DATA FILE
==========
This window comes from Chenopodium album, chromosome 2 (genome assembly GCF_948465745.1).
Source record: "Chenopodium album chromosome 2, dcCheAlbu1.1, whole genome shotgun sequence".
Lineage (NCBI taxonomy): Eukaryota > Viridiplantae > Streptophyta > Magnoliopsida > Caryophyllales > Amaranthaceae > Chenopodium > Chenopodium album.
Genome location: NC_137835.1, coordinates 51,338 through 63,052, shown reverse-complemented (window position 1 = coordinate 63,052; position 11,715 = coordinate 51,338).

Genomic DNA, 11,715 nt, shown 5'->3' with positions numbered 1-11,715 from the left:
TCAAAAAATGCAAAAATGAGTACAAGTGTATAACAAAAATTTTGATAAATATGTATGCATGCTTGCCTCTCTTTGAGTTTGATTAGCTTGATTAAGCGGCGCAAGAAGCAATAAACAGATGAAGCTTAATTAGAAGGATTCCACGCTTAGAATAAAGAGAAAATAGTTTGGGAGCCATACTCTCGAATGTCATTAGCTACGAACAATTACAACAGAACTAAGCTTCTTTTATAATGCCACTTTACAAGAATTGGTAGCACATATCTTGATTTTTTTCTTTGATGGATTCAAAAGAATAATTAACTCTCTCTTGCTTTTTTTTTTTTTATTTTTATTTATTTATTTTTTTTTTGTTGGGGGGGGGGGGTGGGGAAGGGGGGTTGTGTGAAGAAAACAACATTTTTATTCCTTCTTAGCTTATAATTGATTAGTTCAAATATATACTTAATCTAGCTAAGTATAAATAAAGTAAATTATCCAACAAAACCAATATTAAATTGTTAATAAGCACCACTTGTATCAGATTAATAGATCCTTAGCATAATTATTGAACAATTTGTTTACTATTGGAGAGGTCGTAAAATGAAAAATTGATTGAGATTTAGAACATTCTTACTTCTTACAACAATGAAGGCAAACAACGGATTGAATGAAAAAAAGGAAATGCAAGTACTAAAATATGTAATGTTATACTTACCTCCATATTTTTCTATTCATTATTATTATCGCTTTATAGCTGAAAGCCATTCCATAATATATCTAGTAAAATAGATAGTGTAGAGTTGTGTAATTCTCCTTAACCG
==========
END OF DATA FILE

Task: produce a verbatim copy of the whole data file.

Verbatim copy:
This window comes from Chenopodium album, chromosome 2 (genome assembly GCF_948465745.1).
Source record: "Chenopodium album chromosome 2, dcCheAlbu1.1, whole genome shotgun sequence".
Lineage (NCBI taxonomy): Eukaryota > Viridiplantae > Streptophyta > Magnoliopsida > Caryophyllales > Amaranthaceae > Chenopodium > Chenopodium album.
Genome location: NC_137835.1, coordinates 51,338 through 63,052, shown reverse-complemented (window position 1 = coordinate 63,052; position 11,715 = coordinate 51,338).

Genomic DNA, 11,715 nt, shown 5'->3' with positions numbered 1-11,715 from the left:
TCAAAAAATGCAAAAATGAGTACAAGTGTATAACAAAAATTTTGATAAATATGTATGCATGCTTGCCTCTCTTTGAGTTTGATTAGCTTGATTAAGCGGCGCAAGAAGCAATAAACAGATGAAGCTTAATTAGAAGGATTCCACGCTTAGAATAAAGAGAAAATAGTTTGGGAGCCATACTCTCGAATGTCATTAGCTACGAACAATTACAACAGAACTAAGCTTCTTTTATAATGCCACTTTACAAGAATTGGTAGCACATATCTTGATTTTTTTCTTTGATGGATTCAAAAGAATAATTAACTCTCTCTTGCTTTTTTTTTTTTTATTTTTATTTATTTATTTTTTTTTTGTTGGGGGGGGGGGGTGGGGAAGGGGGGTTGTGTGAAGAAAACAACATTTTTATTCCTTCTTAGCTTATAATTGATTAGTTCAAATATATACTTAATCTAGCTAAGTATAAATAAAGTAAATTATCCAACAAAACCAATATTAAATTGTTAATAAGCACCACTTGTATCAGATTAATAGATCCTTAGCATAATTATTGAACAATTTGTTTACTATTGGAGAGGTCGTAAAATGAAAAATTGATTGAGATTTAGAACATTCTTACTTCTTACAACAATGAAGGCAAACAACGGATTGAATGAAAAAAAGGAAATGCAAGTACTAAAATATGTAATGTTATACTTACCTCCATATTTTTCTATTCATTATTATTATCGCTTTATAGCTGAAAGCCATTCCATAATATATCTAGTAAAATAGATAGTGTAGAGTTGTGTAATTCTCCTTAACCG